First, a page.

FSGS (46.2%) and MGN (34.9%) were the most common GN subtypes followed by MPGN (10.1%), IgA-N (6.1%), and MCD (2.3%) in patients with nephrotic syndrome. IgA-N (89.5%) was the most common GN subtype in patients with pure nephritic syndrome. IgA-N (62.7%) and MPGN (25.4%) were the most common diagnoses in patients with both nephrotic range proteinurias and nephritic findings. FSGS (42.6%) were the most common GN in patients with asymptomatic urine analysis. CGN was present in 84.2% of the patients with rapid deterioration of renal function. The incidence of PGN according to year intervals (2000-2008 vs 2009-2016) is shown in Figure 3. The most common type of PGN under the age of 40 years was FSGS (41%), while MGN was (38%) in geriatric patients over the age of 65 years (Figure 4). Of the patients, 229 (49%) underwent conservative treatment and 233 (51%) received + immunosuppressive treatment in addition to conservative treatment. In terms of complications, a thromboembolic event occurred in 9 cases and 23 cases were treated with sepsis.

Renal Outcome

Ninety-four (20%) of the 459 patients with known renal outcome developed ESRD. The renal replacement therapies of these ESRD patients included hemodialysis (64 cases), peritoneal dialysis (2 cases), and renal transplantation (28 cases). When renal outcome was examined, the development of ESRD was found to be significantly higher in males than in females (p=0.011). In addition, the development of ESRD in patients with RPGN was significantly higher than in patients without RPGN (p=0.001). ESRD development was significantly higher in patients with proteinuria greater than 3.5 g/day at the time of diagnosis compared to those with proteinuria less than 3.5 g/day (p=0.001). In addition, ESRD development was significantly higher in patients with diastolic blood pressure above 90 mmHg than in those with diastolic blood pressure below 90 mmHg (p=0.011).

Patient Survival

The median overall survival was 153 (range; 1-197) months (Figure 5). Within the study period, 48 of the 470 patients included died. Of them, 16 died of cardiovascular disease, 13 died of sepsis, 3 died of a thromboembolic event, and 3 died due to malignancy. The cause of death was not determined in 13 cases. When patient survival was examined, it was found that neither the presence of nephrotic range proteinuria, elevated systolic blood pressure (>140 mmHg), hematuria nor immunosuppressive treatment affected survival.

There was no significant difference in terms of survival and proteinuria (between those below and above 3.5 g/day) at diagnosis (p=0.359), systolic blood pressure (between those below and above 140 mmHg) at diagnosis (p=0.603), presence of hematuria (p=0.136). Survival was significantly lower in patients with ESRD compared to those without ESRD (p=0.003) (Figure 6).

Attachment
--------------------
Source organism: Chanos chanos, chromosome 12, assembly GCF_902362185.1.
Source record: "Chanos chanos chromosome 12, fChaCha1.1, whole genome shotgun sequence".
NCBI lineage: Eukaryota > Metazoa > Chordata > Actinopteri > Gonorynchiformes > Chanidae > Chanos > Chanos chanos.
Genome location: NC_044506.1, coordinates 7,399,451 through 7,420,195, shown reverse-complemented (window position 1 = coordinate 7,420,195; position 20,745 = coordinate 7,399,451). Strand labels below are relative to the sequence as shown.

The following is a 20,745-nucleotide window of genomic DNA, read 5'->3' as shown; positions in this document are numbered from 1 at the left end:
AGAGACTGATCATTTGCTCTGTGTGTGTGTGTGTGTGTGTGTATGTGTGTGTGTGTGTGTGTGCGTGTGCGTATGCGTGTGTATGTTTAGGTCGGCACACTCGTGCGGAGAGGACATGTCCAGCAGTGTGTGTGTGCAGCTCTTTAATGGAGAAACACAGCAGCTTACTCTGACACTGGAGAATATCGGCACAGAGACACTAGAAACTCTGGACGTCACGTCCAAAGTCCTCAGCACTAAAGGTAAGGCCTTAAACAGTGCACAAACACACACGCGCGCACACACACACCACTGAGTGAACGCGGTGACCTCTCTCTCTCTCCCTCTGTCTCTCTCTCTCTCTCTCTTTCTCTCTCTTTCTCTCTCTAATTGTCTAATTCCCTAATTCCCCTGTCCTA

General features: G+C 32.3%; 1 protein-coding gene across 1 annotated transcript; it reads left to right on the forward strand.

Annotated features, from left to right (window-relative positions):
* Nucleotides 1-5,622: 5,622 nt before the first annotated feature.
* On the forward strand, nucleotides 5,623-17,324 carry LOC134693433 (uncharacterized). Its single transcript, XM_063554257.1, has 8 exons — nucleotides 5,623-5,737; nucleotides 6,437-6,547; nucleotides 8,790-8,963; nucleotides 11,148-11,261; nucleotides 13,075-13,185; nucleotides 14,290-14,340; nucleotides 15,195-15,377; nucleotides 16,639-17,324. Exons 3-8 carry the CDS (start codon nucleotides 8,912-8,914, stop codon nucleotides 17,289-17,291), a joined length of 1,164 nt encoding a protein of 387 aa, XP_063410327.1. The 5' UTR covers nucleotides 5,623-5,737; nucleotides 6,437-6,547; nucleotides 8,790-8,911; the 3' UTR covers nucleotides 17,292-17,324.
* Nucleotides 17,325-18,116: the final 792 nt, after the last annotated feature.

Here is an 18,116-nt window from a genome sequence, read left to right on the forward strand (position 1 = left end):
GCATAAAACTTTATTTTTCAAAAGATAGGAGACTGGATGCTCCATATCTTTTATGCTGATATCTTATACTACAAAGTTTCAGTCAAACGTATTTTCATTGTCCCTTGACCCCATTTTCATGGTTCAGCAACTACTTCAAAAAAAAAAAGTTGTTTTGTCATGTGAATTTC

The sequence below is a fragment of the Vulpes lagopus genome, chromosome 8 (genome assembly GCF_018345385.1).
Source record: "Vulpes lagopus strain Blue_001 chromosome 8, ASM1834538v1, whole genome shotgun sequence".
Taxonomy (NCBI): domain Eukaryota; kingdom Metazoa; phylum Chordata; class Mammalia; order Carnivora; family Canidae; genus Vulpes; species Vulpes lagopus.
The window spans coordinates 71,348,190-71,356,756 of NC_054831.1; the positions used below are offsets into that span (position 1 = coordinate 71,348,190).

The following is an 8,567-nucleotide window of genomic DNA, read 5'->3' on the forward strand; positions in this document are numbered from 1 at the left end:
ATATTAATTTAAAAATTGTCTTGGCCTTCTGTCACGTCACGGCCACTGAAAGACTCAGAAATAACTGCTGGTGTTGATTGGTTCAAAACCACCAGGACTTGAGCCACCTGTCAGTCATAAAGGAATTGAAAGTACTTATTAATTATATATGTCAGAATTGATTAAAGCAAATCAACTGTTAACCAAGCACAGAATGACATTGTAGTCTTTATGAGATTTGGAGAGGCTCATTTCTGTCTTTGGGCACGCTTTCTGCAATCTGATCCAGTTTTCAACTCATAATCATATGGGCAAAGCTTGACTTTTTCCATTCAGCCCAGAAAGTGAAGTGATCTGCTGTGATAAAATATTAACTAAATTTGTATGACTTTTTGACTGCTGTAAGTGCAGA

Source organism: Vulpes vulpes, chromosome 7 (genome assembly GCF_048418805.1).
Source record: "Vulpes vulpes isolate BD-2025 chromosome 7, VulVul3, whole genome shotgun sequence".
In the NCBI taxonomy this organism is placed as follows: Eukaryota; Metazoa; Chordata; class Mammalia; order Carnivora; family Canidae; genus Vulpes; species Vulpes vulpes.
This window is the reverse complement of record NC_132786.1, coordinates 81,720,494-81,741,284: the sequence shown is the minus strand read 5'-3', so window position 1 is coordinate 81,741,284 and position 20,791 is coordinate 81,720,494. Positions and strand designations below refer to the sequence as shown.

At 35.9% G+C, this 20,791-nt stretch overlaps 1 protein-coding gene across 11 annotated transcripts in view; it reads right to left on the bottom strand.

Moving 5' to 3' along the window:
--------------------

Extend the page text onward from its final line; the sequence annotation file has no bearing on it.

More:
PGN is a significant health problem due to the fact that a complete cure is hard to attain, the requirement for immunosuppressive therapy is high, serious co-morbidities occur due to the disease itself, and patients often progress to ESRD. Recent epidemiological studies have shown that cases of PGN are increasing2,3. The distribution and frequency of the disease is better understood by the data of the GN working groups in various countries. A common result of all studies is that the ratio of histological types in PGN varies according to race, geographic region, general characteristics of the patient group, and biopsy indication of the center2-4.

In the current study, 485 PGN cases who were diagnosed between 2000 and 2016 were retrospectively examined. This was a single-center study with a larger number of adult patients. Another study of 293 PGN cases diagnosed between 1992 and 2000 was published from our center in 200114. According to the results of the first study performed in our center, the most common PGN types were MPGN (26.6%), MGN (23.4%), and IgA-N (9.2%). However, a later study reported that MGN was the most common, followed by FSGS and IgA-N, in Turkey. The Turkish Nephrology Association Glomerulonephritis Working Group conducted a multicenter study involving PGNs diagnosed between 1999 and 201215. This study reported the most common PGNs as MGN (28.8%), FSGS (19.3%), and IgA-N (17.2%). Recently, two published studies from Turkish Society of Nephrology (TSN) GN working group show that the incidence of PGN has changed last decade in Turkey16,17, and similar to our study, the most common PGN type was IgA-N. In the current study, IgA-N was the most common, while FSGS, MGN, MPGN were seen less frequently, respectively. As an interestingly point, the frequency of FSGS is higher in our study, unlike the studies of the TSN-GN working group. Primary FSGS occurs mostly with pure nephrotic syndrome, but in our study, a significant portion of the patients who underwent biopsy for AUA were diagnosed with FSGS. Although secondary Gn causes were excluded, considering the retrospective nature of our study, the distinction between primary and secondary FSGS may not have been fully made and it may explain this situation.

This current study had an increase in the frequency of IgA-N and FSGS, and a decrease in the frequency of MPGN may be explained by the fact that the current study had better control of secondary causes (infections) leading to glomerulopathy and/or increased biopsy frequency due to asymptomatic urine analysis.